Person Shall Put Asunder" by Benard Burson
A synopsis by Coleman St.
and Mary Burson of Round Rock
are in their 63rd year of marriage. While their wedding was performed by a pastor,
it’s our belief that their 1945 wedding vows were at least witnessed by a well-wishing
blacksmith for the strength of their commitment seems to have been forged by iron
bands. Their words of promise have certainly withstood the test of time - especially
the parts about sickness, health and “richer and poorer.”|
This tiny self-published
volume of 90 pages has the makings of an epic saga, but (as it will be explained
in the book), Mr. Burson has the economic mind of an inventor and problem-solver.
He may deal only in facts - but wonderful facts they are.
and Mary’s Burson’s personal tale, which, in the right hands could be written
into an inspirational screenplay, this modest book contains other stories of courtship
and devotion. Perhaps quaint, by today’s standards, the purity of these tales
has the ring of classical romance.
and Mary Burson, 1945 |
Burson with Mother Burson, 1943 |
Bursons’ grandparents immigrated from Norway and settled in Bosque County in the
1860s. The book touches briefly on some of their stories and then proceeds to
the second generation and of Benard’s father (Benny Burson) and his induction
into the army during WWI and adventures
as a railroad brakeman. |
Before he could be sent to training, Pvt. Burson contracted Spanish Influenza
in 1918 at a camp in St. Louis and was left for dead. He wasn’t expected to last
the night and the nursing staff had been ordered not to feed him. A chance meeting
with a Lutheran Chaplain and a meal of communion wafers spared Benny’s life –
the first of many miracles, both large and small that the family would receive
over the years.
Perhaps the most fascinating part of the book is Benny’s
railroad career and courtship. In the 1890s the railroad laid tracks across countless
Texas farms. One particular farm was near the Washington/ Austin County line,
close to the town of Kenny,
From the porch of one particular farm, a widow (with four
girls and two boys), watched the semaphore signals that would raise or lower with
the approach and passing of trains. She believed that “God and his angels” controlled
the railroad signals and considering that it was a train that would bring her
a son-in-law, she wasn’t too far off.
Benny Burson was a brakeman on
the railroad and when the train passed this farm, he couldn’t help but notice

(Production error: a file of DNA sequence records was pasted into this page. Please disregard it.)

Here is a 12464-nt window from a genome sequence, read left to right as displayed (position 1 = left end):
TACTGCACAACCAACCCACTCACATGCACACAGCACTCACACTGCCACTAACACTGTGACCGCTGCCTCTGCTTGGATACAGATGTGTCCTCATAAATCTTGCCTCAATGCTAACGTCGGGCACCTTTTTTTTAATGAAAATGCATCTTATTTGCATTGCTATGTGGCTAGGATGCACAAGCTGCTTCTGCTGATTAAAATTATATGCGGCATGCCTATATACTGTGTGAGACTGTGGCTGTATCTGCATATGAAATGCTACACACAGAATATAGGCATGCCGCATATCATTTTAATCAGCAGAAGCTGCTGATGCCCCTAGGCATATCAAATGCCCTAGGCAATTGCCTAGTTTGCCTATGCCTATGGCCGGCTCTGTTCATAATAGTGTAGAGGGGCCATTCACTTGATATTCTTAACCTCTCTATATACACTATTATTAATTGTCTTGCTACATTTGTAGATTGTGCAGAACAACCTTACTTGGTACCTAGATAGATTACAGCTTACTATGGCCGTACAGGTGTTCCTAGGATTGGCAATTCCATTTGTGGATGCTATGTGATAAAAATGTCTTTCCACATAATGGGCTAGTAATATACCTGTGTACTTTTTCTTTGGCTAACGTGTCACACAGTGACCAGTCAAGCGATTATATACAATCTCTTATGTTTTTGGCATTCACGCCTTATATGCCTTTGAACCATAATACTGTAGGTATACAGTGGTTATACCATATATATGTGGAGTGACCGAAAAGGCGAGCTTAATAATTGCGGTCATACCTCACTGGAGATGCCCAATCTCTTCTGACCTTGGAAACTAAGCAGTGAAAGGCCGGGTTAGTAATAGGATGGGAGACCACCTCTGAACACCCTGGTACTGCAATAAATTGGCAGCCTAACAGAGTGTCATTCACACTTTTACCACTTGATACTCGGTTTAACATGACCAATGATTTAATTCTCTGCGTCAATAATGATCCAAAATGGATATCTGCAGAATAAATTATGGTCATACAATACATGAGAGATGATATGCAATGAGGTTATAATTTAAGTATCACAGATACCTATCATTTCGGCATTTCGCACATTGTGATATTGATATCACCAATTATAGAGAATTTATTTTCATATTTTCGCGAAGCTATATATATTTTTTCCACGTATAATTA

the four girls that waved to the train (making absolutely sure they were noticed
by the crew). Before long, presents were thrown from the caboose and kisses were
blown back. A block of ice thrown when the train was heading north, had the girls
saluting the train with glasses of lemonade when it returned southbound.
Before long, Benny was borrowing the railroad handcar to visit the girls, pumping
the machine eight miles – one way. Benny would come to dinner and soon sister
Minnie became the focus of Benny’s attention. Dinner evolved into a private picnic
(with chaperoning sisters in the bushes) and a first kiss was followed seconds
later by a proposal of marriage (complete with ring).
was born in 1922. In consideration of time and space, we’ll fast-forward to 1945
when Staff Sergeant Benard Burson was stationed at Avinger
Field at Sweetwater,
Texas. SSgt. Burson was in charge of tower communication for the field, which
became headquarters for the WAASP.
Off duty, he’d visit a town eatery
known as the City Café where he became enamored of a laconic waitress who was
“the most beautiful angel to my eyes I had ever seen.” Benard kept ordering chicken-fried
steaks until the other waitresses took pity on him, and gave him Mary’s name and
some helpful hints on winning her heart. (Details of their courtship and wedding
are included in the book.)
The Burson’s built their house near Austin
“from scratch” using kite string to mark the foundations and free coat hangers
for reinforcement wire. A barn was salvaged for the boards and only the fireplace
was contracted out.
Benard’s mechanical mind was forever in gear and
a series of problems brought before him resulted in eight separate inventions.
Several of them years before their time. Trusting that the people who had sought
his knowledge would compensate him, Benard was sorely disappointed. He seldom
got so much as a thank-you, although some of his “solutions” went on to make a
lot of money for someone else.
While his life has been blessed with love
and family, sadly, finance and health were not included in the blessings. Mary
has suffered a disease for decades and Benard, in his seventies, attempted to
fix appliances to supplement their diminutive SS benefits. There isn’t much of
a demand for appliance repairs in a throwaway society and between jobs, Benard
began writing a family history. His attempts were recognized to have worth beyond
the immediate family (we concur) and Benard took the step of self-publishing his
Although, the book's main flaw is editing, it’s still a delightful
collection of inspirational stories that would be right at home in the Texana
section of small town libraries and especially the towns along the old Santa Fe
Mr. Burson’s book can be ordered from:
Texas Books | Love
and Marriages |
Texas | Online
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